Developing Excellence in Camp Leadership: Four Requirements

A 2004 American Camp Association poll of its members found that the one area camp administrators wanted more information on was personal leadership development. It is evident that there is a quest in the camp field for enhancement of leadership. As camp directors plan for the new season, your experiences from the previous summer should help you recognize and acknowledge some of your leadership strengths and weaknesses. Yes, we all do indeed have positive and negative leadership qualities.

Staff Sexual Assault: Prevention and Intervention

It's 10:30 at night, and you're tired. The campers have been in their bunks for a little less than an hour. The staff is thankfully quiet. All in all, it has been a good day. Just before you leave the camp office, two figures approach. One is your girls' program director; she has her arm wrapped over the shoulder of a female counselor. You can tell that the counselor has been crying.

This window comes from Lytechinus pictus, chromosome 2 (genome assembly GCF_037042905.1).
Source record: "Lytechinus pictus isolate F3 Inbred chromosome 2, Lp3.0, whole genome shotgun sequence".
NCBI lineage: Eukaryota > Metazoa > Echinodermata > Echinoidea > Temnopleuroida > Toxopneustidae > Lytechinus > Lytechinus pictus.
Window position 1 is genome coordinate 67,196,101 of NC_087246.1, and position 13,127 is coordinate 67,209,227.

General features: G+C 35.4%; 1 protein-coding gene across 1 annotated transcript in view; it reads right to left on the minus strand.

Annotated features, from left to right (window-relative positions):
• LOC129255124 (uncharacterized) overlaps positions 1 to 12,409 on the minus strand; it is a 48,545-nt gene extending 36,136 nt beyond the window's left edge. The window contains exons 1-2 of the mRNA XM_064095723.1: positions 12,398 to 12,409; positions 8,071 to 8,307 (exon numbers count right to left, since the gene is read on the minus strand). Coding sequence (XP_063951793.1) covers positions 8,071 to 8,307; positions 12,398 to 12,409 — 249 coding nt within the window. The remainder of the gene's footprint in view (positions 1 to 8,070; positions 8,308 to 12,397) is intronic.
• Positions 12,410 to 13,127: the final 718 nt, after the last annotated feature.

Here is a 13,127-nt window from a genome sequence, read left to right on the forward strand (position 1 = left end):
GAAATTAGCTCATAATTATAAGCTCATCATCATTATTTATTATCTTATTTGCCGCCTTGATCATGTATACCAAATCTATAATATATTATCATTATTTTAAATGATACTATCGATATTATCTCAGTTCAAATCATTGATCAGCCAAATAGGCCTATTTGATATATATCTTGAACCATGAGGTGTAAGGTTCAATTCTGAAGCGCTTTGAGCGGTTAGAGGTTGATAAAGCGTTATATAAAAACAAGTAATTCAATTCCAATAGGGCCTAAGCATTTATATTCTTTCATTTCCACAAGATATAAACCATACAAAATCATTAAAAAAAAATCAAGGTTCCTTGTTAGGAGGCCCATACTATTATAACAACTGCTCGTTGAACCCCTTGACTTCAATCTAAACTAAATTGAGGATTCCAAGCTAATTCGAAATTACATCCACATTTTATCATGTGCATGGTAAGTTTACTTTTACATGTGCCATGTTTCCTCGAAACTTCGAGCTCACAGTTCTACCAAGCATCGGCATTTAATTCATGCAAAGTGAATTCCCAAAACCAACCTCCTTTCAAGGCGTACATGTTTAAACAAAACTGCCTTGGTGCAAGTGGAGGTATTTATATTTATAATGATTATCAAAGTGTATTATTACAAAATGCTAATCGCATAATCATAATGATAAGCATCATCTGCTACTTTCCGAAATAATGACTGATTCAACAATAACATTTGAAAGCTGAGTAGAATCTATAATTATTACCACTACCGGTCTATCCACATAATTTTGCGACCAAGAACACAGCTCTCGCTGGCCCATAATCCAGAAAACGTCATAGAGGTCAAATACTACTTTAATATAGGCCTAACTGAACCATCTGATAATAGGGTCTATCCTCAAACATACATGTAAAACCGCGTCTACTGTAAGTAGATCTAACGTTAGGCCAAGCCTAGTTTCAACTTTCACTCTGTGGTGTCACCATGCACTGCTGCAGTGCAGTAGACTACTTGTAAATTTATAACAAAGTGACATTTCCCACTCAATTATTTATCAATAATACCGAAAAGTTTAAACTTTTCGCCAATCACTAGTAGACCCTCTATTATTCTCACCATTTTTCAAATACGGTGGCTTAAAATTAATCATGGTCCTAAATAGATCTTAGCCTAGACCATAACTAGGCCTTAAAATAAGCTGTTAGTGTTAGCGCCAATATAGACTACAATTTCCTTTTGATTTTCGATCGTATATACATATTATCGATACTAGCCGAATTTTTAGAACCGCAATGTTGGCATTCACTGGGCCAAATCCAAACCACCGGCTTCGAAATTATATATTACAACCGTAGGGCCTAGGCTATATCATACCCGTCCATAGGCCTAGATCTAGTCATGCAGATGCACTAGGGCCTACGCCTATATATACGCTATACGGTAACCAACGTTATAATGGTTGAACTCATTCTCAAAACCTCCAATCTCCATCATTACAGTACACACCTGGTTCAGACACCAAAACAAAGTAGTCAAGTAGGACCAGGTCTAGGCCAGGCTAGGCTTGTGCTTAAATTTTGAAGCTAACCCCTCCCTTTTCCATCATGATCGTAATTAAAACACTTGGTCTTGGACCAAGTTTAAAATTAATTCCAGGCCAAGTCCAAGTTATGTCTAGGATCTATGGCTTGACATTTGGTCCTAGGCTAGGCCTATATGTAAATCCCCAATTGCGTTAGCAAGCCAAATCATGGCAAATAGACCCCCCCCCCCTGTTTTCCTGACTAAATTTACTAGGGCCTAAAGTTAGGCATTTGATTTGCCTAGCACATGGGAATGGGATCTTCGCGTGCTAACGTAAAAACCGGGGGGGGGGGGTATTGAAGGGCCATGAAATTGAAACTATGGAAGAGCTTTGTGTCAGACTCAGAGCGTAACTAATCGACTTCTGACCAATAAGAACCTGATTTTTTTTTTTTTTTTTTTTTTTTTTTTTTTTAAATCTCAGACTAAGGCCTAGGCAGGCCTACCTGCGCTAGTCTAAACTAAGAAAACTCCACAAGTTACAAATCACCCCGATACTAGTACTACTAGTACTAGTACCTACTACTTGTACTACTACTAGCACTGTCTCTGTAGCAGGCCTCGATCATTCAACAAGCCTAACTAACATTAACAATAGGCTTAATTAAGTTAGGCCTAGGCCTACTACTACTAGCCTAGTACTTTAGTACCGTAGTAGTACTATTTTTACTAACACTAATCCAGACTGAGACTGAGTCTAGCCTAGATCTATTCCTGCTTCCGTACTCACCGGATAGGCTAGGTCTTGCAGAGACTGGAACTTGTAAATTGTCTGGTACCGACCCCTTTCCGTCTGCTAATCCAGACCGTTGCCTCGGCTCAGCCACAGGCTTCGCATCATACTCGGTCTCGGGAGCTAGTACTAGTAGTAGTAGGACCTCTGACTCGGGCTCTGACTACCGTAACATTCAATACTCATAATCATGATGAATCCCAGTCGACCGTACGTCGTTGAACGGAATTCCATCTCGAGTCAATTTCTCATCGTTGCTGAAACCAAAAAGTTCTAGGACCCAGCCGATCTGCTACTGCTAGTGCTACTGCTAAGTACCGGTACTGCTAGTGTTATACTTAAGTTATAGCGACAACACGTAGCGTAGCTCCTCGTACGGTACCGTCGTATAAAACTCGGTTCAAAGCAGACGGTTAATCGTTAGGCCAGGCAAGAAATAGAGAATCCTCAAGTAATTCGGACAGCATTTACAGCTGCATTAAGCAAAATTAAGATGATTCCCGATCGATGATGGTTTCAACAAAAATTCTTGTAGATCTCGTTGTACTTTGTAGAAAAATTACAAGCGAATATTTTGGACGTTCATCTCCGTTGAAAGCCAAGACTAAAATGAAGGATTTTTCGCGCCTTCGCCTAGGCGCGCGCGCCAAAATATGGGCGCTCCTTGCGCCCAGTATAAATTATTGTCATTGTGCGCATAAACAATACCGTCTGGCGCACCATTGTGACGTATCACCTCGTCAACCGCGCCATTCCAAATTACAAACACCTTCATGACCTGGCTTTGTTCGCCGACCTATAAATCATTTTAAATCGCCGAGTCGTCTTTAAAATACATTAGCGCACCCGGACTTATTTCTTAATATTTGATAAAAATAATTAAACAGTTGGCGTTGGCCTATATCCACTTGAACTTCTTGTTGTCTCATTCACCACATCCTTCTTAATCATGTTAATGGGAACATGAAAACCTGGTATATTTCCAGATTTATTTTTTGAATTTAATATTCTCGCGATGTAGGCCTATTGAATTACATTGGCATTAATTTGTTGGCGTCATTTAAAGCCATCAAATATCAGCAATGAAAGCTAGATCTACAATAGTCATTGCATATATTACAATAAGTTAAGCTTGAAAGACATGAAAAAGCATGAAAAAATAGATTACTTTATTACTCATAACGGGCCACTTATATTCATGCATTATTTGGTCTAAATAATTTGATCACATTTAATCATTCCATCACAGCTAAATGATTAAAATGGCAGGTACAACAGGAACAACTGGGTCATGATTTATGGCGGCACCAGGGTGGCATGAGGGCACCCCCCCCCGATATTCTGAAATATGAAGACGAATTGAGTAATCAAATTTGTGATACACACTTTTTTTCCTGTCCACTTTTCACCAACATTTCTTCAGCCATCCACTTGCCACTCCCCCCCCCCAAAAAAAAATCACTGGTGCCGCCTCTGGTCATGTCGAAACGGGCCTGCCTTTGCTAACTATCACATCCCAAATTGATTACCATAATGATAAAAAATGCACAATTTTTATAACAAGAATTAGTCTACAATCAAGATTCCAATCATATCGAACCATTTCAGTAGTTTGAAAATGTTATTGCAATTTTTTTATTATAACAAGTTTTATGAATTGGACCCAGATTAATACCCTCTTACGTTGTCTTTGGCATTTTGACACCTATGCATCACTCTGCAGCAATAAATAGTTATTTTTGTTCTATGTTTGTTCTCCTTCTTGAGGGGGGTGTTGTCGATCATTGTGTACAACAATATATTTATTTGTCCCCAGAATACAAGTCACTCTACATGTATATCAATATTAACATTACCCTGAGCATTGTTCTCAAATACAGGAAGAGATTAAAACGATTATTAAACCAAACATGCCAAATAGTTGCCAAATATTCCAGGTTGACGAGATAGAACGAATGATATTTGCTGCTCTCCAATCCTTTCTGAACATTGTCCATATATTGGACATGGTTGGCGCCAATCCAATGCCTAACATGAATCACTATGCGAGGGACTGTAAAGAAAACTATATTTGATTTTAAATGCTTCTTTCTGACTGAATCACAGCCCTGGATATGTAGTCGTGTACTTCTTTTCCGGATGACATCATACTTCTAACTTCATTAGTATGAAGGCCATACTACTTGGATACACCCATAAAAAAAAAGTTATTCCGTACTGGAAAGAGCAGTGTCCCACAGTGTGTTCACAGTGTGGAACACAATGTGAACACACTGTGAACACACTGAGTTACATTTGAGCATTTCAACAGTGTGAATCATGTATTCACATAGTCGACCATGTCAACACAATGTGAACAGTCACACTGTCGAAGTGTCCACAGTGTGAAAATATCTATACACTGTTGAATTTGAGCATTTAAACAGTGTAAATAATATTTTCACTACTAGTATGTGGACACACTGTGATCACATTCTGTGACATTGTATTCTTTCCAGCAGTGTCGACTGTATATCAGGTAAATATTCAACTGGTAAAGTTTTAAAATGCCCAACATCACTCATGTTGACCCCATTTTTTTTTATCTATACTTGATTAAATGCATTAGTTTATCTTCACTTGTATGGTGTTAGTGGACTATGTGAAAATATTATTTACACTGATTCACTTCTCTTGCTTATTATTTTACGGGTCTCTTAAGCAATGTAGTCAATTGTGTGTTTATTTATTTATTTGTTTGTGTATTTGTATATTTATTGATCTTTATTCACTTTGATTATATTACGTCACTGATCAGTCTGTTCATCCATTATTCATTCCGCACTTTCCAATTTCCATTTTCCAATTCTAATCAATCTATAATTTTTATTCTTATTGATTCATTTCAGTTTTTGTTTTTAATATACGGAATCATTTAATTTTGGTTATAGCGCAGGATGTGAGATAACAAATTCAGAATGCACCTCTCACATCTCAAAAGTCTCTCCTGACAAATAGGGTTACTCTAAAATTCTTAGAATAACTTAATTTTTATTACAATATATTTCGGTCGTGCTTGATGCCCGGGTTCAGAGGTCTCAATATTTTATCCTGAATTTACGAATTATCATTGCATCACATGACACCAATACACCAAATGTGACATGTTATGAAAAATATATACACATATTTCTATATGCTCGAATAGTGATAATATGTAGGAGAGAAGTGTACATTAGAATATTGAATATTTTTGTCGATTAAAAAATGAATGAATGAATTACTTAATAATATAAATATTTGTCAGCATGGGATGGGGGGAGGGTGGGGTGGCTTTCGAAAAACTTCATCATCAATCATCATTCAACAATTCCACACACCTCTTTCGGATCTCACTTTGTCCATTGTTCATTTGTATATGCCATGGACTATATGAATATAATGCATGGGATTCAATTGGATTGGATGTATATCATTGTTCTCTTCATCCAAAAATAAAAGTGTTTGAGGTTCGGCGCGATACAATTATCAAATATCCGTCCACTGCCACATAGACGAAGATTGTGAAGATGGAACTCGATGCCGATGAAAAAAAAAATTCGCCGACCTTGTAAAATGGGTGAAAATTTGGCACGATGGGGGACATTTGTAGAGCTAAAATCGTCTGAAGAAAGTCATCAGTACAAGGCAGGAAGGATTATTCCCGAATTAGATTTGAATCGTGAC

Evaluating a Good Season

Several months after the ending of the 2002 camp season, a concerned camp director contacted me. As the director of a small nonprofit camp, he had received a bit of critical feedback from the board of directors on his general performance. The director was angry and thought that this was more of a personal attack rather than having anything to do with his actual performance. Through questioning, it became apparent that this man was intelligent and quite knowledgeable about the camp industry.

Understanding Anger: Managing this constant risk

Camp administration can influence the behavior of its staff, but it cannot control it. One of the most problematic emotions to occur in the camp setting is anger — an emotion that affects people in a multitude of ways. An impulsive action by a staff member can result in an injury to another person and even possibly damage the reputation of your camp.

Problem Solving at Camp: Creating win-win solutions

Camp can offer a child more than mere fun. Camp is also the ideal environment to help campers develop their problem-solving skills.

Children learn problem solving through trial-and-error and modeling (watching how adults solve problems). Camp, with its community living focus, presents a constant source of potential conflicts and, thus, incidents in which to practice problem-solving skills. Camp also offers endless observation of how others (especially counselors) solve daily problems.

Successful Problem Solving